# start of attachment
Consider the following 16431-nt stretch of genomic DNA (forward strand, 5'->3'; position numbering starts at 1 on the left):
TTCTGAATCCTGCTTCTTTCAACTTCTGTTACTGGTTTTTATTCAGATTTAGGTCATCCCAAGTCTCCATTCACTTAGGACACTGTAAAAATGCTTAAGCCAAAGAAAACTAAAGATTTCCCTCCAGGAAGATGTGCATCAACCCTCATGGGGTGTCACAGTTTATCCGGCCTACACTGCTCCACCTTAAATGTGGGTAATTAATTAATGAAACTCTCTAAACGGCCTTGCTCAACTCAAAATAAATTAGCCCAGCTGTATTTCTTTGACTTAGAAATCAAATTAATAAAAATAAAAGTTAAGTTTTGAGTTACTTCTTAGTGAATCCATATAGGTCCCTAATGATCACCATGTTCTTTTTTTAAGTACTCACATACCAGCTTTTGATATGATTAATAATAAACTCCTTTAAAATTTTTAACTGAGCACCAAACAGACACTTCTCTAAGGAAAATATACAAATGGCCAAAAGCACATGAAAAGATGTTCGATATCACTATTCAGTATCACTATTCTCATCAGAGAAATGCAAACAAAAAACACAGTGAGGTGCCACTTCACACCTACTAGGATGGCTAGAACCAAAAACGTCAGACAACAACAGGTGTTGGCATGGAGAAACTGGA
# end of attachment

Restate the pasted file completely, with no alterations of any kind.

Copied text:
Consider the following 16431-nt stretch of genomic DNA (forward strand, 5'->3'; position numbering starts at 1 on the left):
TTCTGAATCCTGCTTCTTTCAACTTCTGTTACTGGTTTTTATTCAGATTTAGGTCATCCCAAGTCTCCATTCACTTAGGACACTGTAAAAATGCTTAAGCCAAAGAAAACTAAAGATTTCCCTCCAGGAAGATGTGCATCAACCCTCATGGGGTGTCACAGTTTATCCGGCCTACACTGCTCCACCTTAAATGTGGGTAATTAATTAATGAAACTCTCTAAACGGCCTTGCTCAACTCAAAATAAATTAGCCCAGCTGTATTTCTTTGACTTAGAAATCAAATTAATAAAAATAAAAGTTAAGTTTTGAGTTACTTCTTAGTGAATCCATATAGGTCCCTAATGATCACCATGTTCTTTTTTTAAGTACTCACATACCAGCTTTTGATATGATTAATAATAAACTCCTTTAAAATTTTTAACTGAGCACCAAACAGACACTTCTCTAAGGAAAATATACAAATGGCCAAAAGCACATGAAAAGATGTTCGATATCACTATTCAGTATCACTATTCTCATCAGAGAAATGCAAACAAAAAACACAGTGAGGTGCCACTTCACACCTACTAGGATGGCTAGAACCAAAAACGTCAGACAACAACAGGTGTTGGCATGGAGAAACTGGA